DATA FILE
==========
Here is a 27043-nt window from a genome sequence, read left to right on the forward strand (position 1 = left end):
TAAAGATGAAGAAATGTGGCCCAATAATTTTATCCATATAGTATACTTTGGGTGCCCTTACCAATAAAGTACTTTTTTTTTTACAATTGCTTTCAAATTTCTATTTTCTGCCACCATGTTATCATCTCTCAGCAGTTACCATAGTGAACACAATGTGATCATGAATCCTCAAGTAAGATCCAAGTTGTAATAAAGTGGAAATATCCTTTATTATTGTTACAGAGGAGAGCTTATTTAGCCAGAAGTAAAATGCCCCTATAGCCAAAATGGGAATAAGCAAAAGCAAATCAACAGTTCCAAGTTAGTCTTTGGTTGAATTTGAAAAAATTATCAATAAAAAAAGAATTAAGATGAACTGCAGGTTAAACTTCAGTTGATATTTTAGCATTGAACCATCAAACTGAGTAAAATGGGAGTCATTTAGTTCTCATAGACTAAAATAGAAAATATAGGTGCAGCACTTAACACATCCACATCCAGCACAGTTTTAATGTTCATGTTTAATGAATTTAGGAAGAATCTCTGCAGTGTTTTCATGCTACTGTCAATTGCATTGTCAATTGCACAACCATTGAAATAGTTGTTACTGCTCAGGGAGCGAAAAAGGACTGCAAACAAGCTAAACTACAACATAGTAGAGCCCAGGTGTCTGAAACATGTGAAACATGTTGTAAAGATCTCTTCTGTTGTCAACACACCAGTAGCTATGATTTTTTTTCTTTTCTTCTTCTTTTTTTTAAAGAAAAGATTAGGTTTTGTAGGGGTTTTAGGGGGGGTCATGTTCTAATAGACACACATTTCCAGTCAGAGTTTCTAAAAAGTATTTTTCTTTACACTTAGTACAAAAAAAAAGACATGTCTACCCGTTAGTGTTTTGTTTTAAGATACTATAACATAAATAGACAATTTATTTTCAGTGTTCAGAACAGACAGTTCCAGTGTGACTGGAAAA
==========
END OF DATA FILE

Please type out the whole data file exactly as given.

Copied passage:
Here is a 27043-nt window from a genome sequence, read left to right on the forward strand (position 1 = left end):
TAAAGATGAAGAAATGTGGCCCAATAATTTTATCCATATAGTATACTTTGGGTGCCCTTACCAATAAAGTACTTTTTTTTTTACAATTGCTTTCAAATTTCTATTTTCTGCCACCATGTTATCATCTCTCAGCAGTTACCATAGTGAACACAATGTGATCATGAATCCTCAAGTAAGATCCAAGTTGTAATAAAGTGGAAATATCCTTTATTATTGTTACAGAGGAGAGCTTATTTAGCCAGAAGTAAAATGCCCCTATAGCCAAAATGGGAATAAGCAAAAGCAAATCAACAGTTCCAAGTTAGTCTTTGGTTGAATTTGAAAAAATTATCAATAAAAAAAGAATTAAGATGAACTGCAGGTTAAACTTCAGTTGATATTTTAGCATTGAACCATCAAACTGAGTAAAATGGGAGTCATTTAGTTCTCATAGACTAAAATAGAAAATATAGGTGCAGCACTTAACACATCCACATCCAGCACAGTTTTAATGTTCATGTTTAATGAATTTAGGAAGAATCTCTGCAGTGTTTTCATGCTACTGTCAATTGCATTGTCAATTGCACAACCATTGAAATAGTTGTTACTGCTCAGGGAGCGAAAAAGGACTGCAAACAAGCTAAACTACAACATAGTAGAGCCCAGGTGTCTGAAACATGTGAAACATGTTGTAAAGATCTCTTCTGTTGTCAACACACCAGTAGCTATGATTTTTTTTCTTTTCTTCTTCTTTTTTTTAAAGAAAAGATTAGGTTTTGTAGGGGTTTTAGGGGGGGTCATGTTCTAATAGACACACATTTCCAGTCAGAGTTTCTAAAAAGTATTTTTCTTTACACTTAGTACAAAAAAAAAGACATGTCTACCCGTTAGTGTTTTGTTTTAAGATACTATAACATAAATAGACAATTTATTTTCAGTGTTCAGAACAGACAGTTCCAGTGTGACTGGAAAA